Doctors at Mayo Clinic have developed a new field of research called vaccinomics.
By Caryn Talty
They hope to utilize gene testing to find out which patients are most at risk of getting a particular disease and who will benefit from the vaccine. This topic is one of several that will be discussed at the Ninth Annual World Vaccine Congress that will be held April 20-23 in Washington D.C.
According to Dr. Gregory Poland, Professor of Medicine and Infectious Disease, College of Medicine, Mayo Clinic:
“The time may come when we will know beforehand whether or not a vaccine will work ahead of time. We know with certain drugs that if you carry certain genes that means that drug could harm you or you might metabolize the drug so fast that the typical dose wouldn’t do you any good at all and we would have to give you double the dose.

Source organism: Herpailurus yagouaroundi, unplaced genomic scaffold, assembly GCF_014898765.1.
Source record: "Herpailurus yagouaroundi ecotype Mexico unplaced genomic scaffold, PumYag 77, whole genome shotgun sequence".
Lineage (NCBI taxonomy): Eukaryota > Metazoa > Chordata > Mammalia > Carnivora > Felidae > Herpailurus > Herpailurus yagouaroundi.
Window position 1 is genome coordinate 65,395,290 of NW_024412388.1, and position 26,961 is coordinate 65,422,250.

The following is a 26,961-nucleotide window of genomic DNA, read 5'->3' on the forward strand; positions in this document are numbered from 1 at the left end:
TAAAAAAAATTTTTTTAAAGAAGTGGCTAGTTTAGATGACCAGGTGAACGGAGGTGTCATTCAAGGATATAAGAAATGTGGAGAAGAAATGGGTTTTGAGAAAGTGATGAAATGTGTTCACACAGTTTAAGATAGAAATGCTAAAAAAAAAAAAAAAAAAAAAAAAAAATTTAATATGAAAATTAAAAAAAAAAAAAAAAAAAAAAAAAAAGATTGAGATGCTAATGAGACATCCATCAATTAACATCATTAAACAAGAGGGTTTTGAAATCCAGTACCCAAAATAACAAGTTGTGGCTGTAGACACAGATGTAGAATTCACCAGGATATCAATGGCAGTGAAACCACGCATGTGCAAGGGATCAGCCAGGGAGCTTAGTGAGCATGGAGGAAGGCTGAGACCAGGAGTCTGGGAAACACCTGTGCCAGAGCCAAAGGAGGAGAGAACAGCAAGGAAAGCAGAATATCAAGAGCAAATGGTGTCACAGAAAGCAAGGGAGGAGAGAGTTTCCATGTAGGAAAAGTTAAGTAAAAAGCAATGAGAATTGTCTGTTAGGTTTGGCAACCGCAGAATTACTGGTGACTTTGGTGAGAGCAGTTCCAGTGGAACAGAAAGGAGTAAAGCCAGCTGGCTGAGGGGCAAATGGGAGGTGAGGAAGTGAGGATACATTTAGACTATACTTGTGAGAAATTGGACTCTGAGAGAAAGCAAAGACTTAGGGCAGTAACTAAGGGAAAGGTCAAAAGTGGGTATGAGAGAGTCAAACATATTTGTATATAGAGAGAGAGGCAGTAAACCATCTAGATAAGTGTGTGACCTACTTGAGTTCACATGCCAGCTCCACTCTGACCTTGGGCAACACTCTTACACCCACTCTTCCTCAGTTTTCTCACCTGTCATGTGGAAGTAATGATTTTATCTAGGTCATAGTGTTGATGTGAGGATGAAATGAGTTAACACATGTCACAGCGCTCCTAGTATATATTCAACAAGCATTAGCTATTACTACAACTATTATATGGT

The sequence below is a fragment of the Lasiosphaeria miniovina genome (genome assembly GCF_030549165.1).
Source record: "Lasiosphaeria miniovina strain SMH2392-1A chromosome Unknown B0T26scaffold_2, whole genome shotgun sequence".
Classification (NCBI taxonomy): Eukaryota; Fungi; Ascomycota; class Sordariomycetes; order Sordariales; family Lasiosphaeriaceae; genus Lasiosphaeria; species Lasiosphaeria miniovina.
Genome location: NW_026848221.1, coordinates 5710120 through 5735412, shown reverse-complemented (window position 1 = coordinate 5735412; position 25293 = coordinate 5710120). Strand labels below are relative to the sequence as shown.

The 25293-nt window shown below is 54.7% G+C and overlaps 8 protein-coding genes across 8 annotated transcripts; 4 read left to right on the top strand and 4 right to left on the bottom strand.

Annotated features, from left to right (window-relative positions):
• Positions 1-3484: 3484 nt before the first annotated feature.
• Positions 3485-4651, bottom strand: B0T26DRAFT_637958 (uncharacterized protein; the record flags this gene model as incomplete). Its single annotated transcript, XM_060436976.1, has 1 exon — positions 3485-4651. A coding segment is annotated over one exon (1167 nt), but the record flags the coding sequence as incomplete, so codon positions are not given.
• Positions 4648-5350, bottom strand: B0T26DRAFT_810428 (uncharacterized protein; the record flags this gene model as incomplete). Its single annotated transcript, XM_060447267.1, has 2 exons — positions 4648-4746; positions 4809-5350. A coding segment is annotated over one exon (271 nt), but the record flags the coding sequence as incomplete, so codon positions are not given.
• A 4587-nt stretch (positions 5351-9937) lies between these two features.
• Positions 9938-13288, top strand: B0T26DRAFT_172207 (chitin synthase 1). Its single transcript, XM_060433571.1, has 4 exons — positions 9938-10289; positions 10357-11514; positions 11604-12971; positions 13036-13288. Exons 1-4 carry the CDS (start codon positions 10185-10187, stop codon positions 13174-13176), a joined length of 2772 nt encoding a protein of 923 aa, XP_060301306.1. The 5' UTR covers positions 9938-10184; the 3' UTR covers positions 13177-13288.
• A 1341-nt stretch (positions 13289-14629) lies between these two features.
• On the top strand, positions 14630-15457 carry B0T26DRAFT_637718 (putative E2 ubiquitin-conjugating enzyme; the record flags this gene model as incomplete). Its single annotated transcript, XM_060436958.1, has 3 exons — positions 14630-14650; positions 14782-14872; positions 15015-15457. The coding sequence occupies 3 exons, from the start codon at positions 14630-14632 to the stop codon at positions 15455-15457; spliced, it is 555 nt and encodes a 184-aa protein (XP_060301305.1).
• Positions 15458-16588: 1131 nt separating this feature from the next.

That’s the idea of individualized practice of medicine. Applying that to vaccines now, we have published several times now this new direction… the idea that we would take a genetic screening and from that be able to predict things like, ‘Is this person at risk of this disease?’ ‘Do we even need to give them a vaccine?’ ‘If we gave them a vaccine, how likely are they to respond to it?’ ‘Do they need one dose, two doses, three doses? Double the dose?’ ‘If we give this vaccine, this biologic to somebody, are they likely to have some sort of serious reaction to the vaccine, as rare as that is?’
“Nevertheless, there are documented cases. They may occur one in a million times of somebody getting a live viral vaccine for example, and having a significant complication to that. What if we could predict that? And the promise of genetics and of individualized medicine it is pretty clear that we will probably be able to predict some if not all of those. We are just at the very early stages of figuring out how that might all work….”